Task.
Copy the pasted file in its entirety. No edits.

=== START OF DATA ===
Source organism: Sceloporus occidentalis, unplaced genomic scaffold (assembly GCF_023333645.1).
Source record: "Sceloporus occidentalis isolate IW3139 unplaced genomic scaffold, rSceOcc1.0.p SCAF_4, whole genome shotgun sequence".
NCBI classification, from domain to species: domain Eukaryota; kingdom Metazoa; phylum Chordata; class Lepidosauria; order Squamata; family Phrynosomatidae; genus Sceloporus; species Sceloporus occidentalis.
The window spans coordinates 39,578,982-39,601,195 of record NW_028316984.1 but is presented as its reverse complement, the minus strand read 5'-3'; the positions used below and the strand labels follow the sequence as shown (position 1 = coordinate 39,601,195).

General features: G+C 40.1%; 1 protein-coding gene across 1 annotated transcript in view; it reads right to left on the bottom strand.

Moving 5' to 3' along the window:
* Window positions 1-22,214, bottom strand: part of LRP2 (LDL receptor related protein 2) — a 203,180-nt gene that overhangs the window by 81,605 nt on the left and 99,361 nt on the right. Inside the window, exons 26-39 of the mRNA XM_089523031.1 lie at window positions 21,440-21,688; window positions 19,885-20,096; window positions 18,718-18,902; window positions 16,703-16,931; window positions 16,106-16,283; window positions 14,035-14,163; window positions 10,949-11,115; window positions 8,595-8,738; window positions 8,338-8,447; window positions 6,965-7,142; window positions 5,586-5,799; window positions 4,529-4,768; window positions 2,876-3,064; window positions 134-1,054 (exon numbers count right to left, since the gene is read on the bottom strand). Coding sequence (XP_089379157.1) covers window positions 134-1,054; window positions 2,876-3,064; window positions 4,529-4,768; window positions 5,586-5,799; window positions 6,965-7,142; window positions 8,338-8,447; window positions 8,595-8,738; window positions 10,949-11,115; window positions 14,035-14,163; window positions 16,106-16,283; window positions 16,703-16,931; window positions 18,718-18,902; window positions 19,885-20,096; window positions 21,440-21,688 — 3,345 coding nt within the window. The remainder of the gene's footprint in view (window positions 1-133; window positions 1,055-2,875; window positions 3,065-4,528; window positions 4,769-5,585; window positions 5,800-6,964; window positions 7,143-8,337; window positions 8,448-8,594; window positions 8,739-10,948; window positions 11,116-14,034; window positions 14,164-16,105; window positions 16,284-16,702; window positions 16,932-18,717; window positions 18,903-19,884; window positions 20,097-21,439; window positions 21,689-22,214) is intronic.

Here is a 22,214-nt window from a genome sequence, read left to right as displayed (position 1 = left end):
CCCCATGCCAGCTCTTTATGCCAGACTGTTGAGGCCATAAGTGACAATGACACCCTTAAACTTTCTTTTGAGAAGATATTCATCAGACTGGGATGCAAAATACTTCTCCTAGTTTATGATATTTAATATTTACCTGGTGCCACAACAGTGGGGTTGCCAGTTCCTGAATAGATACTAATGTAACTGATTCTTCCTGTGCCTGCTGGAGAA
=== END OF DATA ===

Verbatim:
Source organism: Sceloporus occidentalis, unplaced genomic scaffold (assembly GCF_023333645.1).
Source record: "Sceloporus occidentalis isolate IW3139 unplaced genomic scaffold, rSceOcc1.0.p SCAF_4, whole genome shotgun sequence".
NCBI classification, from domain to species: domain Eukaryota; kingdom Metazoa; phylum Chordata; class Lepidosauria; order Squamata; family Phrynosomatidae; genus Sceloporus; species Sceloporus occidentalis.
The window spans coordinates 39,578,982-39,601,195 of record NW_028316984.1 but is presented as its reverse complement, the minus strand read 5'-3'; the positions used below and the strand labels follow the sequence as shown (position 1 = coordinate 39,601,195).

General features: G+C 40.1%; 1 protein-coding gene across 1 annotated transcript in view; it reads right to left on the bottom strand.

Moving 5' to 3' along the window:
* Window positions 1-22,214, bottom strand: part of LRP2 (LDL receptor related protein 2) — a 203,180-nt gene that overhangs the window by 81,605 nt on the left and 99,361 nt on the right. Inside the window, exons 26-39 of the mRNA XM_089523031.1 lie at window positions 21,440-21,688; window positions 19,885-20,096; window positions 18,718-18,902; window positions 16,703-16,931; window positions 16,106-16,283; window positions 14,035-14,163; window positions 10,949-11,115; window positions 8,595-8,738; window positions 8,338-8,447; window positions 6,965-7,142; window positions 5,586-5,799; window positions 4,529-4,768; window positions 2,876-3,064; window positions 134-1,054 (exon numbers count right to left, since the gene is read on the bottom strand). Coding sequence (XP_089379157.1) covers window positions 134-1,054; window positions 2,876-3,064; window positions 4,529-4,768; window positions 5,586-5,799; window positions 6,965-7,142; window positions 8,338-8,447; window positions 8,595-8,738; window positions 10,949-11,115; window positions 14,035-14,163; window positions 16,106-16,283; window positions 16,703-16,931; window positions 18,718-18,902; window positions 19,885-20,096; window positions 21,440-21,688 — 3,345 coding nt within the window. The remainder of the gene's footprint in view (window positions 1-133; window positions 1,055-2,875; window positions 3,065-4,528; window positions 4,769-5,585; window positions 5,800-6,964; window positions 7,143-8,337; window positions 8,448-8,594; window positions 8,739-10,948; window positions 11,116-14,034; window positions 14,164-16,105; window positions 16,284-16,702; window positions 16,932-18,717; window positions 18,903-19,884; window positions 20,097-21,439; window positions 21,689-22,214) is intronic.

Here is a 22,214-nt window from a genome sequence, read left to right as displayed (position 1 = left end):
CCCCATGCCAGCTCTTTATGCCAGACTGTTGAGGCCATAAGTGACAATGACACCCTTAAACTTTCTTTTGAGAAGATATTCATCAGACTGGGATGCAAAATACTTCTCCTAGTTTATGATATTTAATATTTACCTGGTGCCACAACAGTGGGGTTGCCAGTTCCTGAATAGATACTAATGTAACTGATTCTTCCTGTGCCTGCTGGAGAA